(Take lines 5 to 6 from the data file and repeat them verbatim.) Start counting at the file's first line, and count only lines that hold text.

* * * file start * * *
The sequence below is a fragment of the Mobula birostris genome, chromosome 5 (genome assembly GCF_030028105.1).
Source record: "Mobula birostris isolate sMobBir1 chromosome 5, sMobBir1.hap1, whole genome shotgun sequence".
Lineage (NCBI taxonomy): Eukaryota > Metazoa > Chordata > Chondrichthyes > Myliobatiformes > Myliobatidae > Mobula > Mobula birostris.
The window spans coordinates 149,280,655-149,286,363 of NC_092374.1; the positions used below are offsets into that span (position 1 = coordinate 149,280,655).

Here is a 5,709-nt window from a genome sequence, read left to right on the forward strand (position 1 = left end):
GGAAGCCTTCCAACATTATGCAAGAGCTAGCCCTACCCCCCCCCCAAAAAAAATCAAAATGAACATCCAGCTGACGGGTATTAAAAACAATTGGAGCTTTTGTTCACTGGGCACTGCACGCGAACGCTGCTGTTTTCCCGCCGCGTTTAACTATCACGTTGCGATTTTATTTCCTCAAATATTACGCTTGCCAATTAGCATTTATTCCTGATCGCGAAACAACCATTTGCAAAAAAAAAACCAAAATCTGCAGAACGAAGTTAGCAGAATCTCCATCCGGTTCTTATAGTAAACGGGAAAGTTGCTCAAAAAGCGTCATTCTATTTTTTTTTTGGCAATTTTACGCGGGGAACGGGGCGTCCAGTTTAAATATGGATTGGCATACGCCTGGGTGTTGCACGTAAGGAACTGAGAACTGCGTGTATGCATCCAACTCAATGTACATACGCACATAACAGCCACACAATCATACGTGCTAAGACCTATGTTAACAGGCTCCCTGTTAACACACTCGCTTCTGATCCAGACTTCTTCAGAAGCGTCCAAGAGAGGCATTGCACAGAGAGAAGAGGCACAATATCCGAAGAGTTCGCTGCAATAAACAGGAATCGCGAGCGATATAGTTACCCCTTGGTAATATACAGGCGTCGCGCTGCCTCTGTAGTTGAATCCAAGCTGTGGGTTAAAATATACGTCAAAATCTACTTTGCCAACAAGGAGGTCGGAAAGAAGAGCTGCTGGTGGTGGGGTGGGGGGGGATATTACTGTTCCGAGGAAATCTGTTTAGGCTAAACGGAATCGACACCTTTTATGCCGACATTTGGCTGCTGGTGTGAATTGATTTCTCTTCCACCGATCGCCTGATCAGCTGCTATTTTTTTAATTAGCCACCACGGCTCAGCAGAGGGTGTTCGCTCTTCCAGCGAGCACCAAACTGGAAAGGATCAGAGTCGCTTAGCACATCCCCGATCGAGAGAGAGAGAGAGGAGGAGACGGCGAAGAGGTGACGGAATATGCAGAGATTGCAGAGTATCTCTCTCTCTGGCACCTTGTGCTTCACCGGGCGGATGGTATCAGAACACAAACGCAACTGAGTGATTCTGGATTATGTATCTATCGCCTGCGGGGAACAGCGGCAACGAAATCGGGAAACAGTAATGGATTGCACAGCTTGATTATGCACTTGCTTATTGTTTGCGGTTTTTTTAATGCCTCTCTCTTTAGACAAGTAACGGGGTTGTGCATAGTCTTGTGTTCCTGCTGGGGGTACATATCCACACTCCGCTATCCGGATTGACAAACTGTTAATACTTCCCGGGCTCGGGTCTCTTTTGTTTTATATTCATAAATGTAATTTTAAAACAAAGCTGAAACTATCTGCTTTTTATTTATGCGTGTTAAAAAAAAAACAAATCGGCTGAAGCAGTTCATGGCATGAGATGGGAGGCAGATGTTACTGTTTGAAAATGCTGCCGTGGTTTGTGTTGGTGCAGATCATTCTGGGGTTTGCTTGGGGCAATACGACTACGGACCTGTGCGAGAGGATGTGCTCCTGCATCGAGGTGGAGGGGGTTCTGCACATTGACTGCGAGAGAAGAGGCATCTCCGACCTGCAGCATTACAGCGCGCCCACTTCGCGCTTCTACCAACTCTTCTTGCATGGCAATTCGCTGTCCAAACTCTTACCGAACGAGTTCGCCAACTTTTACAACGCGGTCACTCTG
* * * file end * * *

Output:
Here is a 5,709-nt window from a genome sequence, read left to right on the forward strand (position 1 = left end):
GGAAGCCTTCCAACATTATGCAAGAGCTAGCCCTACCCCCCCCCCAAAAAAAATCAAAATGAACATCCAGCTGACGGGTATTAAAAACAATTGGAGCTTTTGTTCACTGGGCACTGCACGCGAACGCTGCTGTTTTCCCGCCGCGTTTAACTATCACGTTGCGATTTTATTTCCTCAAATATTACGCTTGCCAATTAGCATTTATTCCTGATCGCGAAACAACCATTTGCAAAAAAAAAACCAAAATCTGCAGAACGAAGTTAGCAGAATCTCCATCCGGTTCTTATAGTAAACGGGAAAGTTGCTCAAAAAGCGTCATTCTATTTTTTTTTTGGCAATTTTACGCGGGGAACGGGGCGTCCAGTTTAAATATGGATTGGCATACGCCTGGGTGTTGCACGTAAGGAACTGAGAACTGCGTGTATGCATCCAACTCAATGTACATACGCACATAACAGCCACACAATCATACGTGCTAAGACCTATGTTAACAGGCTCCCTGTTAACACACTCGCTTCTGATCCAGACTTCTTCAGAAGCGTCCAAGAGAGGCATTGCACAGAGAGAAGAGGCACAATATCCGAAGAGTTCGCTGCAATAAACAGGAATCGCGAGCGATATAGTTACCCCTTGGTAATATACAGGCGTCGCGCTGCCTCTGTAGTTGAATCCAAGCTGTGGGTTAAAATATACGTCAAAATCTACTTTGCCAACAAGGAGGTCGGAAAGAAGAGCTGCTGGTGGTGGGGTGGGGGGGGATATTACTGTTCCGAGGAAATCTGTTTAGGCTAAACGGAATCGACACCTTTTATGCCGACATTTGGCTGCTGGTGTGAATTGATTTCTCTTCCACCGATCGCCTGATCAGCTGCTATTTTTTTAATTAGCCACCACGGCTCAGCAGAGGGTGTTCGCTCTTCCAGCGAGCACCAAACTGGAAAGGATCAGAGTCGCTTAGCACATCCCCGATCGAGAGAGAGAGAGAGGAGGAGACGGCGAAGAGGTGACGGAATATGCAGAGATTGCAGAGTATCTCTCTCTCTGGCACCTTGTGCTTCACCGGGCGGATGGTATCAGAACACAAACGCAACTGAGTGATTCTGGATTATGTATCTATCGCCTGCGGGGAACAGCGGCAACGAAATCGGGAAACAGTAATGGATTGCACAGCTTGATTATGCACTTGCTTATTGTTTGCGGTTTTTTTAATGCCTCTCTCTTTAGACAAGTAACGGGGTTGTGCATAGTCTTGTGTTCCTGCTGGGGGTACATATCCACACTCCGCTATCCGGATTGACAAACTGTTAATACTTCCCGGGCTCGGGTCTCTTTTGTTTTATATTCATAAATGTAATTTTAAAACAAAGCTGAAACTATCTGCTTTTTATTTATGCGTGTTAAAAAAAAAACAAATCGGCTGAAGCAGTTCATGGCATGAGATGGGAGGCAGATGTTACTGTTTGAAAATGCTGCCGTGGTTTGTGTTGGTGCAGATCATTCTGGGGTTTGCTTGGGGCAATACGACTACGGACCTGTGCGAGAGGATGTGCTCCTGCATCGAGGTGGAGGGGGTTCTGCACATTGACTGCGAGAGAAGAGGCATCTCCGACCTGCAGCATTACAGCGCGCCCACTTCGCGCTTCTACCAACTCTTCTTGCATGGCAATTCGCTGTCCAAACTCTTACCGAACGAGTTCGCCAACTTTTACAACGCGGTCACTCTG